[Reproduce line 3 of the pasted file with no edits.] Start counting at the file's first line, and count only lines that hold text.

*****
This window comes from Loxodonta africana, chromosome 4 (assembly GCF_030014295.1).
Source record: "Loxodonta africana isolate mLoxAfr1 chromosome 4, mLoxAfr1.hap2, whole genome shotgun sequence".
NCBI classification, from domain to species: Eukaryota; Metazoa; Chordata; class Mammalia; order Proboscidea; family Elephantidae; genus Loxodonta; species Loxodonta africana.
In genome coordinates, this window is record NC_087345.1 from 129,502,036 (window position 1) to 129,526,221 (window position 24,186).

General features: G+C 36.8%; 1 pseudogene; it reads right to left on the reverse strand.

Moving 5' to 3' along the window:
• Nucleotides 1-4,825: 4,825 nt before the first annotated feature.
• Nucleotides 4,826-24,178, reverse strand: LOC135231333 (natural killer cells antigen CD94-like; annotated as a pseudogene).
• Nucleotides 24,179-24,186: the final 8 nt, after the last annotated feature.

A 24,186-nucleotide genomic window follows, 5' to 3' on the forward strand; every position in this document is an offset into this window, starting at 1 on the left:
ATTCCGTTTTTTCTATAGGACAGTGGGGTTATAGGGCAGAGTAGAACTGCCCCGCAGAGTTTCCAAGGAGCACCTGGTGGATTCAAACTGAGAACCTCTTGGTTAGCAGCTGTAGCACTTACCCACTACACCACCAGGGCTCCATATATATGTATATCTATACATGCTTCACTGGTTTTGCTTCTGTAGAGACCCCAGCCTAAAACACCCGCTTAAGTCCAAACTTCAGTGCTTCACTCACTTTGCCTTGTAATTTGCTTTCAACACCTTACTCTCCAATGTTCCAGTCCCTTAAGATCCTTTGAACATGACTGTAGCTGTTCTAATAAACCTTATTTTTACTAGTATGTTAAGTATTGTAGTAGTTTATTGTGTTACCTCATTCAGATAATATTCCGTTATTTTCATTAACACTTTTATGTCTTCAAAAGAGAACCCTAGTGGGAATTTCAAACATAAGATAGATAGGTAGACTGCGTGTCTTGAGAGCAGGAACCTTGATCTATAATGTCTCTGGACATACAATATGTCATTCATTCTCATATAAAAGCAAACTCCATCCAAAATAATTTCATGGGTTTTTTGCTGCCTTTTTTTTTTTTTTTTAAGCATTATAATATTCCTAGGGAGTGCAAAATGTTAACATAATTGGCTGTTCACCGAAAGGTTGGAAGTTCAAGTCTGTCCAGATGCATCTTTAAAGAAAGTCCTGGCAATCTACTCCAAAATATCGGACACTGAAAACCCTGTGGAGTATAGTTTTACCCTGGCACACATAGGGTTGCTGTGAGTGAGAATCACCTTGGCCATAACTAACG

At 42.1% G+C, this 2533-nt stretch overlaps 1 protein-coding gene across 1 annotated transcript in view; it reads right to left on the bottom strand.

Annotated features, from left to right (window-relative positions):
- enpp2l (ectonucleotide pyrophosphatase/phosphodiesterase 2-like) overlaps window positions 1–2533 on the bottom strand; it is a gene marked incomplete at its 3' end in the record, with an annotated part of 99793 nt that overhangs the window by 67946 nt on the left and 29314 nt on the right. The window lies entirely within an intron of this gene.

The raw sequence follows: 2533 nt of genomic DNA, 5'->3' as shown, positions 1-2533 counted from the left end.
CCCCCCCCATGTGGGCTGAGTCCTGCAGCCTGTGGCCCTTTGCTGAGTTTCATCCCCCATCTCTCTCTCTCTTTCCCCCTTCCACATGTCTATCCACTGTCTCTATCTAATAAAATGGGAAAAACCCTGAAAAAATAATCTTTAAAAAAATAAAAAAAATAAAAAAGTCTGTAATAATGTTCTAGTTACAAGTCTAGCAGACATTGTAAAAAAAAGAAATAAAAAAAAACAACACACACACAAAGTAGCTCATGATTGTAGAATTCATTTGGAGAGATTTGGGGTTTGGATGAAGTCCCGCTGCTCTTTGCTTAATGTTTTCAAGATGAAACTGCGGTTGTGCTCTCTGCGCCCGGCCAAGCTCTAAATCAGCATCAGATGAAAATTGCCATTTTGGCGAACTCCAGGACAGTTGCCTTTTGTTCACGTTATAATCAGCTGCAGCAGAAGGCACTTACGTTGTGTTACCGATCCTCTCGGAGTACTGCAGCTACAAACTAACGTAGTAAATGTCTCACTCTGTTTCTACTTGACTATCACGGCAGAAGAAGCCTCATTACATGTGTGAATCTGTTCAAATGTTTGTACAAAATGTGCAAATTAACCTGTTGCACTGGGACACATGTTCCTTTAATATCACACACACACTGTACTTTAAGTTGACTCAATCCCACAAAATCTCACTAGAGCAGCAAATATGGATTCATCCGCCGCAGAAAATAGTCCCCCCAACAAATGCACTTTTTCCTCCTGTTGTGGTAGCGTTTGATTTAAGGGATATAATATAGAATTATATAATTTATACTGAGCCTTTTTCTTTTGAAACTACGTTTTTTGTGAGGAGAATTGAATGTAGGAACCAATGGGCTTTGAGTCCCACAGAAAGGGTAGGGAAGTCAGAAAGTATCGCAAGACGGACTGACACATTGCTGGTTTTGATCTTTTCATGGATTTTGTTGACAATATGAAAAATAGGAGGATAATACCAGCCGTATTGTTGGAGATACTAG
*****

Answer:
NCBI classification, from domain to species: Eukaryota; Metazoa; Chordata; class Mammalia; order Proboscidea; family Elephantidae; genus Loxodonta; species Loxodonta africana.